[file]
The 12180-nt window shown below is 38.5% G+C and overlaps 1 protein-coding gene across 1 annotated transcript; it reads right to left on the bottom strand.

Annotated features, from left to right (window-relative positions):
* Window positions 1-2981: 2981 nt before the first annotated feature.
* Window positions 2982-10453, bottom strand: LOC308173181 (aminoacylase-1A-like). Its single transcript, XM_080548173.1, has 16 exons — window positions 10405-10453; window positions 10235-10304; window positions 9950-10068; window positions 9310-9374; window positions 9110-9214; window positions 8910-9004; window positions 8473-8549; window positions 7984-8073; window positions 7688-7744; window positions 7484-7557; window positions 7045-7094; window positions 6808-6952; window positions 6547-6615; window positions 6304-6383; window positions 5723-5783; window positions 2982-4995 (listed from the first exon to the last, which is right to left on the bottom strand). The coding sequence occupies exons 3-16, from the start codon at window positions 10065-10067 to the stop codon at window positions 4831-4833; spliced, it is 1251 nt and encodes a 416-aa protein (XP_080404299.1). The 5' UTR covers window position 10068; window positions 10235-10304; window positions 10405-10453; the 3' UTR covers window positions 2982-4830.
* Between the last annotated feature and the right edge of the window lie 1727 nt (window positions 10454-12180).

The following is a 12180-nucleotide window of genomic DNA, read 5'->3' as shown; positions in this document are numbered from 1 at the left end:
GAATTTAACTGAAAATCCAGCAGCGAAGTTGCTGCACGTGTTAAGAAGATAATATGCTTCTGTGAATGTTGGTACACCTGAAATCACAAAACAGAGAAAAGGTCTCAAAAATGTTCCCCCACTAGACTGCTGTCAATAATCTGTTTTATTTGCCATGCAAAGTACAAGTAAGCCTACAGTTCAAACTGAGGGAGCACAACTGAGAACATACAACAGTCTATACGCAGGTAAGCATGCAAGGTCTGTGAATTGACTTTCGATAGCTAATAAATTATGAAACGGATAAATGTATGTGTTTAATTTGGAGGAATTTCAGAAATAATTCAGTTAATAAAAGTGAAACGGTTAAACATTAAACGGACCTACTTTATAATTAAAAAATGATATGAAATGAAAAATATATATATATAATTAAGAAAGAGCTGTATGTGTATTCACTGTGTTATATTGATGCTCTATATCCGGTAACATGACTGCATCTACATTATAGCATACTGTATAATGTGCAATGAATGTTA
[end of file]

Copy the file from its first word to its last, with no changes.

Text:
The 12180-nt window shown below is 38.5% G+C and overlaps 1 protein-coding gene across 1 annotated transcript; it reads right to left on the bottom strand.

Annotated features, from left to right (window-relative positions):
* Window positions 1-2981: 2981 nt before the first annotated feature.
* Window positions 2982-10453, bottom strand: LOC308173181 (aminoacylase-1A-like). Its single transcript, XM_080548173.1, has 16 exons — window positions 10405-10453; window positions 10235-10304; window positions 9950-10068; window positions 9310-9374; window positions 9110-9214; window positions 8910-9004; window positions 8473-8549; window positions 7984-8073; window positions 7688-7744; window positions 7484-7557; window positions 7045-7094; window positions 6808-6952; window positions 6547-6615; window positions 6304-6383; window positions 5723-5783; window positions 2982-4995 (listed from the first exon to the last, which is right to left on the bottom strand). The coding sequence occupies exons 3-16, from the start codon at window positions 10065-10067 to the stop codon at window positions 4831-4833; spliced, it is 1251 nt and encodes a 416-aa protein (XP_080404299.1). The 5' UTR covers window position 10068; window positions 10235-10304; window positions 10405-10453; the 3' UTR covers window positions 2982-4830.
* Between the last annotated feature and the right edge of the window lie 1727 nt (window positions 10454-12180).

The following is a 12180-nucleotide window of genomic DNA, read 5'->3' as shown; positions in this document are numbered from 1 at the left end:
GAATTTAACTGAAAATCCAGCAGCGAAGTTGCTGCACGTGTTAAGAAGATAATATGCTTCTGTGAATGTTGGTACACCTGAAATCACAAAACAGAGAAAAGGTCTCAAAAATGTTCCCCCACTAGACTGCTGTCAATAATCTGTTTTATTTGCCATGCAAAGTACAAGTAAGCCTACAGTTCAAACTGAGGGAGCACAACTGAGAACATACAACAGTCTATACGCAGGTAAGCATGCAAGGTCTGTGAATTGACTTTCGATAGCTAATAAATTATGAAACGGATAAATGTATGTGTTTAATTTGGAGGAATTTCAGAAATAATTCAGTTAATAAAAGTGAAACGGTTAAACATTAAACGGACCTACTTTATAATTAAAAAATGATATGAAATGAAAAATATATATATATAATTAAGAAAGAGCTGTATGTGTATTCACTGTGTTATATTGATGCTCTATATCCGGTAACATGACTGCATCTACATTATAGCATACTGTATAATGTGCAATGAATGTTA